• Creating or changing a will, tying up loose ends.
  • Making suicidal threats or attempts.
  • Extreme isolation, have no desire to engage with anyone.
  • Making amends to loved ones for no apparent reason.

If you or a loved one displays any of these signs, reach out for professional help. Suicidal tendencies are nothing to play around with or ignore. Many people will display warning signs because they really want help, but don’t know what to do in order to get that help.

Treating Depression

There are various modalities to treat clinical depression, including medication, psychotherapy, and lifestyle changes. There are also treatment centers that treat major depression.

Should you also have an addiction, such as alcohol or drugs, you can receive treatment for both the addiction and the depressive disorder – also known as dual diagnosis.


Doctors can prescribe anti-depressant medication that treats some forms of depression well. Medication is typically the last resort, with physicians encouraging people to see a therapist first to see if the symptoms can be minimized or overcome with traditional therapy. However, there’s no shame if you must use medication to treat depressive symptoms. In fact, medication helps millions of men and women across the world live a higher quality of life despite struggling with major depression.


Meeting with a professional therapist to talk about various things in your life can help minimize depressive symptoms. You can:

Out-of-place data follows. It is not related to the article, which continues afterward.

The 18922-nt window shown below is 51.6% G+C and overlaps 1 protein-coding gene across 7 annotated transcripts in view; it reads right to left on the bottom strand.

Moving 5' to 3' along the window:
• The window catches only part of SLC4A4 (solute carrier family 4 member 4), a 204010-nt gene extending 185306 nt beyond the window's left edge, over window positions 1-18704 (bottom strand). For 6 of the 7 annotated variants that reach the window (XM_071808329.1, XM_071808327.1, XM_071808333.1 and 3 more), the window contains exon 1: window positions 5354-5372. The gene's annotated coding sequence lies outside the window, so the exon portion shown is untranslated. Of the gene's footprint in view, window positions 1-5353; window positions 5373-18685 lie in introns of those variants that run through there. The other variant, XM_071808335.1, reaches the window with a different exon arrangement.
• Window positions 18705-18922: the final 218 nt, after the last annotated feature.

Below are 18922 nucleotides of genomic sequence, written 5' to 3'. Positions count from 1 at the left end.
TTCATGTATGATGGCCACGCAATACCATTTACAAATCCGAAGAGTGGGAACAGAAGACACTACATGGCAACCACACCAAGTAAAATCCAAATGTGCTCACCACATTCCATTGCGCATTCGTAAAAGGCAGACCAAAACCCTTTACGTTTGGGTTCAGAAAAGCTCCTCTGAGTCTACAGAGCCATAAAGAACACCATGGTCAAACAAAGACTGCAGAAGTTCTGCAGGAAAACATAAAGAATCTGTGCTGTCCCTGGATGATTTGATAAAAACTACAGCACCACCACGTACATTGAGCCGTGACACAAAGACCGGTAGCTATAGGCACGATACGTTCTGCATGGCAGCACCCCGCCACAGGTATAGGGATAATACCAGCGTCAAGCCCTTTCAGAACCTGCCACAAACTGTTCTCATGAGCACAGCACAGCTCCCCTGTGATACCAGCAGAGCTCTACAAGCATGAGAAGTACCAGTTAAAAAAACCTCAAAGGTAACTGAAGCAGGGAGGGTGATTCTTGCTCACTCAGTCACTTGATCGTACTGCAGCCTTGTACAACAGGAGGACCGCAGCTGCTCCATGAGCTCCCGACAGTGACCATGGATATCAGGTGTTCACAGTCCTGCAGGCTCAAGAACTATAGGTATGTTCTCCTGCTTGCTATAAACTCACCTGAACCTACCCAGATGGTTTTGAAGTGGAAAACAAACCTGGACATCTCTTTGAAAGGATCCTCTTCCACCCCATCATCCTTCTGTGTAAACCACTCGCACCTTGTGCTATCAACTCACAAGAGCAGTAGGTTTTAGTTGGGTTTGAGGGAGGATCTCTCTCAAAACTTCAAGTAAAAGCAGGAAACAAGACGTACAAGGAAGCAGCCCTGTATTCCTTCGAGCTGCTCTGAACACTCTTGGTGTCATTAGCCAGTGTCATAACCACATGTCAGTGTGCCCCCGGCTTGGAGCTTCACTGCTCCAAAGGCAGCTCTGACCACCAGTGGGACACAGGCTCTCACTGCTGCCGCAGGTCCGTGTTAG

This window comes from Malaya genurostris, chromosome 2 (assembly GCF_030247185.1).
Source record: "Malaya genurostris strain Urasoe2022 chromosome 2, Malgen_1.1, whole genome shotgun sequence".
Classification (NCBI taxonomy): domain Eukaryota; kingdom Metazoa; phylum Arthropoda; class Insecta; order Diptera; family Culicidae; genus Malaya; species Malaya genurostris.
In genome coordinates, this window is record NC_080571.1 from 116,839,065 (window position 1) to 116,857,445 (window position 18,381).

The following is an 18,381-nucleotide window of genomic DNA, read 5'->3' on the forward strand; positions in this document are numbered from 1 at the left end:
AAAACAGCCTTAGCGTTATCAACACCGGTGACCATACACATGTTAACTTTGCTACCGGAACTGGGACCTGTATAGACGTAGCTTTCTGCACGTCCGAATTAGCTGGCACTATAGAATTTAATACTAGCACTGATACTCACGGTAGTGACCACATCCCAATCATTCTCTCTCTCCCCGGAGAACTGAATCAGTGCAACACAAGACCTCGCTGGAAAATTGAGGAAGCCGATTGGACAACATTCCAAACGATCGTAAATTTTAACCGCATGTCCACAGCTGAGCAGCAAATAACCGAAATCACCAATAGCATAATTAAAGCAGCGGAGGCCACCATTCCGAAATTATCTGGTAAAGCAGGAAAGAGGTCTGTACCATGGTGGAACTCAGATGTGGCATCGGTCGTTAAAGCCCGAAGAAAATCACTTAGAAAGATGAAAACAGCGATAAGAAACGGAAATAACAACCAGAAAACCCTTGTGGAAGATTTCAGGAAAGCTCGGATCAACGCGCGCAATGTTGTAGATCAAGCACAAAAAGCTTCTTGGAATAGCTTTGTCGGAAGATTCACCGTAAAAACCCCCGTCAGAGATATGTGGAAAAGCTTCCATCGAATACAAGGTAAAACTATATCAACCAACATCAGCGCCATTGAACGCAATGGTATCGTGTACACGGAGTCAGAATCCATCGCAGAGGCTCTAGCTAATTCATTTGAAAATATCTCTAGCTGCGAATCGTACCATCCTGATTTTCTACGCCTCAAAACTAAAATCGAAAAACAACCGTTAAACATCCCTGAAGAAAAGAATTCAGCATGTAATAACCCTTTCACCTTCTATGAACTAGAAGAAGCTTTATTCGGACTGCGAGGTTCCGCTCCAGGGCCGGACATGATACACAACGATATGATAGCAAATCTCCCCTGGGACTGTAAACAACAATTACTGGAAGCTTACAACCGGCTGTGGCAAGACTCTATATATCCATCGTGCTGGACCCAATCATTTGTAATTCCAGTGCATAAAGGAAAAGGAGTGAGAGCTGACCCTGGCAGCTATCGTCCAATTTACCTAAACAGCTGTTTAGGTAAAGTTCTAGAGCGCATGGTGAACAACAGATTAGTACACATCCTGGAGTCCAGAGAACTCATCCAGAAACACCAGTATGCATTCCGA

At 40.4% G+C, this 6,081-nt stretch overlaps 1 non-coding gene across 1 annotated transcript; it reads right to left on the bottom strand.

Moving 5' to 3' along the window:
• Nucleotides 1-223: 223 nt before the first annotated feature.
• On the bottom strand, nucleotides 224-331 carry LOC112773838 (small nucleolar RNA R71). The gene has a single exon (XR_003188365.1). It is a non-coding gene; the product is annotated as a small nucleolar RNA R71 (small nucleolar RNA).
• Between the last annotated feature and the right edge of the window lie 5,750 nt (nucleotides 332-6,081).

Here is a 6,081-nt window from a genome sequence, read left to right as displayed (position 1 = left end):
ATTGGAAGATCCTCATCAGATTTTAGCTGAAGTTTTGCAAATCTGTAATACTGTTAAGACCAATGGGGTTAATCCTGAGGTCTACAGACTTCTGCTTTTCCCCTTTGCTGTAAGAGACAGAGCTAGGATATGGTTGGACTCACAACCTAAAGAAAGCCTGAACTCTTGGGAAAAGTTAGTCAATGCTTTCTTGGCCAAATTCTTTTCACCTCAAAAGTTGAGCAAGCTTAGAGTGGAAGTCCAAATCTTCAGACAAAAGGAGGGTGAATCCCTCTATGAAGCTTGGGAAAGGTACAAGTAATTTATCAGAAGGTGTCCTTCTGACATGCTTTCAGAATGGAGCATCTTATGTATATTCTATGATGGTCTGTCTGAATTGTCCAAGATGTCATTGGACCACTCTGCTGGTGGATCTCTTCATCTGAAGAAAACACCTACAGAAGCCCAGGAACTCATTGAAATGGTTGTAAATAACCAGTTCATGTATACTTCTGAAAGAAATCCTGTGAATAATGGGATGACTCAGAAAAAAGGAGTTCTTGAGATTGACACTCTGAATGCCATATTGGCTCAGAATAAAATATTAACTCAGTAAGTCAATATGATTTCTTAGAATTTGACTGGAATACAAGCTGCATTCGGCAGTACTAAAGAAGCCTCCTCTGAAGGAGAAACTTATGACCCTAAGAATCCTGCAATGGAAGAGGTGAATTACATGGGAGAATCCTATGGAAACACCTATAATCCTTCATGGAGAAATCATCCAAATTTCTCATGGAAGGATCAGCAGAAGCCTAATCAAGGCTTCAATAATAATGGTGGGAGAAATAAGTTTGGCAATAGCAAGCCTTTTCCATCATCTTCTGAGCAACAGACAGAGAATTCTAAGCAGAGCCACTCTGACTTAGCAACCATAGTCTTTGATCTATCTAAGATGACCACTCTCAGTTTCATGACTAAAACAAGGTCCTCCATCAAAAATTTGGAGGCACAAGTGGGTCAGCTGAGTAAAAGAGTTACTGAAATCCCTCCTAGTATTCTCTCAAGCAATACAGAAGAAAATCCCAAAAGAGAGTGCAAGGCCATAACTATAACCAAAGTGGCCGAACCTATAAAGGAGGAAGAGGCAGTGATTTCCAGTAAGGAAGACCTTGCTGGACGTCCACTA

• Work on identifying and changing limited or faulty thoughts or belief patterns
  • Learn better coping skills
  • Increase self-esteem and self-worth
  • Learn better communication skills
  • Heal old trauma or unhealed emotional wounds
  • Learn tools for coping with life’s stressors and/or tough circumstances
  • Explore yourself on all levels

Lifestyle Changes

Lifestyle changes can help ease depressive symptoms as well. If you’ve fallen into bad habits or addictive behaviors, you can work on acquiring better habits and overcoming those behaviors. If your diet has been poor, you can adopt a healthier diet, as experts state that the foods we eat can influence our emotions.

You Can Learn To Feel Happier

Life is certainly full of struggles, setbacks, and all sorts of circumstances. Sometimes it is normal to feel sad due to a loss, such as a breakup, the death of a loved one, or a host of other reasons. Normally, you can get through the grief within a reasonable amount of time.

In the case that your grief feels too hard to bear or the grief lasts for week after week with no sign of lifting, consider reaching out for help from a professional. You can create a treatment plan that will help you minimize depressive symptoms, as well as work on any other issues you may be struggling with.

Tough times may come, but you can learn effective tools and techniques for navigating depressive symptoms. And, if you’re stuck, then it’s as easy as reaching out for professional help.

Here at Into Action Recovery Society, we treat addiction and major depression, as often, the two go hand in hand. Need help for addiction? Depression?

Contact us today. We’re here to assist you in overcoming whatever it is that’s holding you back.